'Ronaldo is the best in the world, my favourite player' - How a teenage Cristiano idolised his Brazilian namesake

Goal.com is publishing exclusive extracts from Luca Caioli's new book, Ronaldo: The Obsession for Perfection. This fourth excerpt looks at his dream league debut and an early hero
Goal.com is publishing exclusive extracts from Luca Caioli's new book, Ronaldo: The Obsession for Perfection, which charts the Portuguese forward's spectacular rise from a poor childhood in Madeira to superstardom with Sporting Lisbon, Manchester United and Real Madrid

He is certainly capable of entertaining the crowds, and he proves it on his second outing, on October 7, 2002 in the Portuguese SuperLiga. The current title holders are at home to Moreirense FC, who have been promoted from the Second Division. As matches go it’s not particularly special.

But Cristiano Ronaldo is in the starting line-up for the first time, and at 17 years, eight months and two days old he makes history as Sporting’s youngest-ever goalscorer. He scores "a monumental, majestic, unbelievable goal … there are not sufficient adjectives to describe this young Sporting prodigy’s achievement," scream the SportTV commentators.

It’s the 34th minute: Ronaldo gets a back-heel from Tonito just over the halfway line, he dodges past two defenders, slaloming back and forth for some 60 metres; he follows it up with a 'bicicleta' on the edge of the area to wrong-foot another opponent and slides it smoothly past Moreirense goalkeeper Joao Ricardo, who makes a desperate dash out into the box.

Cristiano tears off his shirt, hugs his team-mates and runs towards the stands. (Coach Laszlo) Boloni celebrates with his colleagues in the dugout. He is the one who took the risk and changed Ronaldo’s position. It’s a risk which has paid off in spades.

Madeira drive | Cristiano made his debut for Portugal in 2003

Back to the match: the No. 28’s performance is not over yet. Despite the presence of Brazilian striker ‘Super Mario’ Jardel – last year’s Golden Boot, back on the Sporting team sheet after four months of injury – Cristiano is the playmaker, scoring the opener and taking it to 3-0 with a spectacular header. The only thing that mars the occasion is when Cristiano’s mother Dolores feels faint in the stands. Perhaps it’s the excitement of her son’s performance, but in the end it’s just a scare.

The following day Ronaldo dominates Portugal’s front pages with his ‘monumental' goal. The journalists milk the opportunity to tell his story, from his first street games in the ‘slums’ of Madalena in Santo Antonio. They interview his childhood coaches. They try to get hold of his father. The poor man has only seen the highlights – he followed the match on the radio because Andorinha were playing at the same time. He says that everyone on the island has mentioned his son’s success and they joke that he should see if Sporting will loan him to Andorinha so that they can win something for a change.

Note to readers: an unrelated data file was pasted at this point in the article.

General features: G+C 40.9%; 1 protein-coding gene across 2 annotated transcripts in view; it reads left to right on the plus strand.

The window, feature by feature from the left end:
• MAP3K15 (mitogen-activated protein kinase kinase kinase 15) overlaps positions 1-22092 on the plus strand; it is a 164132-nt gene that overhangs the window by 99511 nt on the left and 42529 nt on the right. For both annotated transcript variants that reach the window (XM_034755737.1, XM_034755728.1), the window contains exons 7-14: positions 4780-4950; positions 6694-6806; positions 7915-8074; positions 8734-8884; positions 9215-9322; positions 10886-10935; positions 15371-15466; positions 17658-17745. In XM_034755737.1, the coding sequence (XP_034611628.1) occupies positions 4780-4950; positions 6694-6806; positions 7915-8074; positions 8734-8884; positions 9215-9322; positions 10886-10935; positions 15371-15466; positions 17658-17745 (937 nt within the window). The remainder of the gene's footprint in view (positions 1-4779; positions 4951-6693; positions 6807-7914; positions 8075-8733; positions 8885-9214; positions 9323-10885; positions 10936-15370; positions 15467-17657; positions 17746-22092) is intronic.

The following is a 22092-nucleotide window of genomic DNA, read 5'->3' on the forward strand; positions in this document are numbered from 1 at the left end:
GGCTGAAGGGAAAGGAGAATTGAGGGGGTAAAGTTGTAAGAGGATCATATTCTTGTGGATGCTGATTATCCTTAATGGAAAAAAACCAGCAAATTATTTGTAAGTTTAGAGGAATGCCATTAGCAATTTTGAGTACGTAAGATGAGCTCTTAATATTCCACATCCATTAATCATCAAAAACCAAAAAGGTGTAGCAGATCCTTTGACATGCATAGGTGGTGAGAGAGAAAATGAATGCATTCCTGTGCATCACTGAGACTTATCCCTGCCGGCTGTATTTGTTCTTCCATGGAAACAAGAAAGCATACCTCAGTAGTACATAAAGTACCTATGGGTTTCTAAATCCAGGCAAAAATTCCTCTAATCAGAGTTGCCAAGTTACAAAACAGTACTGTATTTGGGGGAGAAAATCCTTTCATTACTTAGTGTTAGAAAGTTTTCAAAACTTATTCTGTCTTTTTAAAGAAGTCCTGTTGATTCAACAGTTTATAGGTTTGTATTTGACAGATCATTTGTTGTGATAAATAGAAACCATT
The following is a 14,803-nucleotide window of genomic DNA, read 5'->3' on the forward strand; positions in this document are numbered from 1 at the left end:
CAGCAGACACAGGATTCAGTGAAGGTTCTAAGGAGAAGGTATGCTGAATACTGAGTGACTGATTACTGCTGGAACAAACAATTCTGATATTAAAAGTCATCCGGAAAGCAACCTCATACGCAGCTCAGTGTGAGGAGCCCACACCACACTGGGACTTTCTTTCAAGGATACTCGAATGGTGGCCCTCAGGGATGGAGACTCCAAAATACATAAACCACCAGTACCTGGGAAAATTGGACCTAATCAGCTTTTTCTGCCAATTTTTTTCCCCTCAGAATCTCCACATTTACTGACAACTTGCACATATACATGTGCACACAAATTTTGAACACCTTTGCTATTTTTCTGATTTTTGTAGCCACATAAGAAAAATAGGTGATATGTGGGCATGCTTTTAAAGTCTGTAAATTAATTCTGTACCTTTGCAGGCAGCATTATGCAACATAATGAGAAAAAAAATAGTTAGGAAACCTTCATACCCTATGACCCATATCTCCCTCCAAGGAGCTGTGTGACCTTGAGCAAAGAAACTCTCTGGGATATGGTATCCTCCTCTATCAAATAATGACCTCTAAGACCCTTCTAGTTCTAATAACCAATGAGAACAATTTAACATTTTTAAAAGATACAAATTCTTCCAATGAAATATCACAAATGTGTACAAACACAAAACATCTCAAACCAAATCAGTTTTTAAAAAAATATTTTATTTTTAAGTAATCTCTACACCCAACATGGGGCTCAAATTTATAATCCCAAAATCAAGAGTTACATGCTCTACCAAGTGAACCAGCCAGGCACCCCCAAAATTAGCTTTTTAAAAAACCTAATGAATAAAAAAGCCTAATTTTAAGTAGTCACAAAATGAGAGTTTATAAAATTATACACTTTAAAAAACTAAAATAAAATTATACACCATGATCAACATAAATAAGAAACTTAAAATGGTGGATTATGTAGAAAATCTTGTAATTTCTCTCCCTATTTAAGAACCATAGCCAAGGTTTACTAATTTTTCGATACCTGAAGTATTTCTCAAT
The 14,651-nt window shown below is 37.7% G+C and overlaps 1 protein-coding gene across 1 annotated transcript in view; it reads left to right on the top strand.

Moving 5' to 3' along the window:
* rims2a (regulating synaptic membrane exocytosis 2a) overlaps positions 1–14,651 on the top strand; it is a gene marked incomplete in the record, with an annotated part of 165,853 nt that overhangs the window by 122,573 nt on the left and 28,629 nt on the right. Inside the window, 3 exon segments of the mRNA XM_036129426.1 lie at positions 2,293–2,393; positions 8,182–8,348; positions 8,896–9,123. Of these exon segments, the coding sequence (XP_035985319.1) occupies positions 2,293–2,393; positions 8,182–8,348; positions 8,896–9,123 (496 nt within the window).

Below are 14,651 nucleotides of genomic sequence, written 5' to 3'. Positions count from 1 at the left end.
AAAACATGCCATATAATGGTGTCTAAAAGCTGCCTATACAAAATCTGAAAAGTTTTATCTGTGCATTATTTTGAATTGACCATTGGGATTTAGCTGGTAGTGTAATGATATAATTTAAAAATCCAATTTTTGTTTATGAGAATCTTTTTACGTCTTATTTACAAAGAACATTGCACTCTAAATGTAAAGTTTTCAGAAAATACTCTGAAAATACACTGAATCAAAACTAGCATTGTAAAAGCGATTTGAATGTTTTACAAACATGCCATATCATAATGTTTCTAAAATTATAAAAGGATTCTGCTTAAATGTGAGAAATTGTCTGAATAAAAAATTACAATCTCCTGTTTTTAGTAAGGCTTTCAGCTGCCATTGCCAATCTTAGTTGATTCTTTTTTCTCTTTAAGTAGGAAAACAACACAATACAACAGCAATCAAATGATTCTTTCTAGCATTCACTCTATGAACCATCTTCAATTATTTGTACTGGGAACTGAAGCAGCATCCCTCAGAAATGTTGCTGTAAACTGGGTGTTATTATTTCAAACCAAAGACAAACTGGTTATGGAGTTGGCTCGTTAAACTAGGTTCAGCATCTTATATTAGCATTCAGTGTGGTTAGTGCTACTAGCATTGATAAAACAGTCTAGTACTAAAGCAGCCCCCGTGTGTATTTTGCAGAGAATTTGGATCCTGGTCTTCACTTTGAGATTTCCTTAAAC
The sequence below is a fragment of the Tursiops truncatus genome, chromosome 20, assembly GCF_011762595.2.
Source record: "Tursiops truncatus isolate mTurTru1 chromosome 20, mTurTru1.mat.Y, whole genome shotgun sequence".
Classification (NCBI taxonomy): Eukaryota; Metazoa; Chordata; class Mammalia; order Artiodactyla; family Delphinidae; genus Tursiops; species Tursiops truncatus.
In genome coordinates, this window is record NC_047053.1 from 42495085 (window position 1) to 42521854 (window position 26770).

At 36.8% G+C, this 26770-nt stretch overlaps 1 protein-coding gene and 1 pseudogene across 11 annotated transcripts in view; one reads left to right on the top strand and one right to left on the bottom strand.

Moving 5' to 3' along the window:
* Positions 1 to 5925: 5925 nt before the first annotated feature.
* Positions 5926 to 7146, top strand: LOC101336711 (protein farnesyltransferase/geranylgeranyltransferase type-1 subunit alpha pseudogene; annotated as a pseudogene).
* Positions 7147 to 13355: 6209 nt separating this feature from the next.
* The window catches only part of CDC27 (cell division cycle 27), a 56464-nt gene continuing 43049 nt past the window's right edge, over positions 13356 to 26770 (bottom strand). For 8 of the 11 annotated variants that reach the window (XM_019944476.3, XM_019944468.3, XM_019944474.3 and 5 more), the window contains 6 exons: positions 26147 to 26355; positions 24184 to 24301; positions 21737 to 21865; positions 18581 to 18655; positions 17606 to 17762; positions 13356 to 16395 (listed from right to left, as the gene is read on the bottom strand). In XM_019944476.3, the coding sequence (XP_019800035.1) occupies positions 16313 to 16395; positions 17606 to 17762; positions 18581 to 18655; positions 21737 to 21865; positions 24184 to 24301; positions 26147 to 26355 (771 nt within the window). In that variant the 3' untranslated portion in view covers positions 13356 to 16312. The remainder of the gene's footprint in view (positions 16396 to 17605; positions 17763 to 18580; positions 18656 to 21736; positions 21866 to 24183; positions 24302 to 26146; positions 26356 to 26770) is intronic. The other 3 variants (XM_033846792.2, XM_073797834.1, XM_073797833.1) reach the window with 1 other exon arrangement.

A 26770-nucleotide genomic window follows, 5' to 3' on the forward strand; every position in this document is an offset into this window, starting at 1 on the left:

Ronaldo dominated Portugal's front pages with his 'monumental' goal ... But it's not just the Portuguese press that are interested in the newcomer's profile - Ronaldo is also making waves across Europe

Jose Dinis maintains that his son is a force of nature who has played ball day and night since he was a little kid. He hopes he will have a great future and will keep maturing as a person as much as a player. He has no desire to be famous simply because he is the No. 28’s father, but he definitely won’t be missing his son’s next match. He’s already bought a plane ticket to see him at Belenenses – his first trip to Lisbon in six years.

It's not just the Portuguese press that are interested in the newcomer’s profile. Ronaldo is also making waves across Europe, thanks to his goals and his name – let’s not forget that the original Ronaldo (Ronaldo Nazario de Lima) is enjoying his umpteenth comeback and has just helped Brazil win the Korea-Japan World Cup on June 30, 2002. He is the tournament top scorer with eight goals. Italy’s Gazzetta dello Sport is already talking about the ‘new Ronaldo’ on its front page.

What does the kid from Madeira think about such a comparison? ‘I would never dare to think about it. Real Madrid’s Ronaldo is a superstar, he’s the best player in the world. He’s my favourite player.’

Cristiano’s performance in the first team has been outstanding. He has become the fans’ golden boy.

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With every extract published, Goal.com will be giving away one copy of Luca Caoili's new book. To have a chance of winning an ebook or hard copy of Ronaldo: The Obsession for Perfection, answer the following question: Following his treble against Atletico Madrid on Wednesday, how many hat-tricks has Cristiano Ronaldo scored in La Liga? Send answers to competitions@goal.com - the winner will be announced in next Friday's extract.

Last week's winner: Janelle Villadiego

ebunked that myth.

Kaka had his best games in Milan, but he has never worked harder than he is now. He was spectacular. He puts in a fantastic shift for the team and it's not surprising he has no strength left after 75 minutes

- Jose Mourinho after the CSKA match

Gone is the lightning pace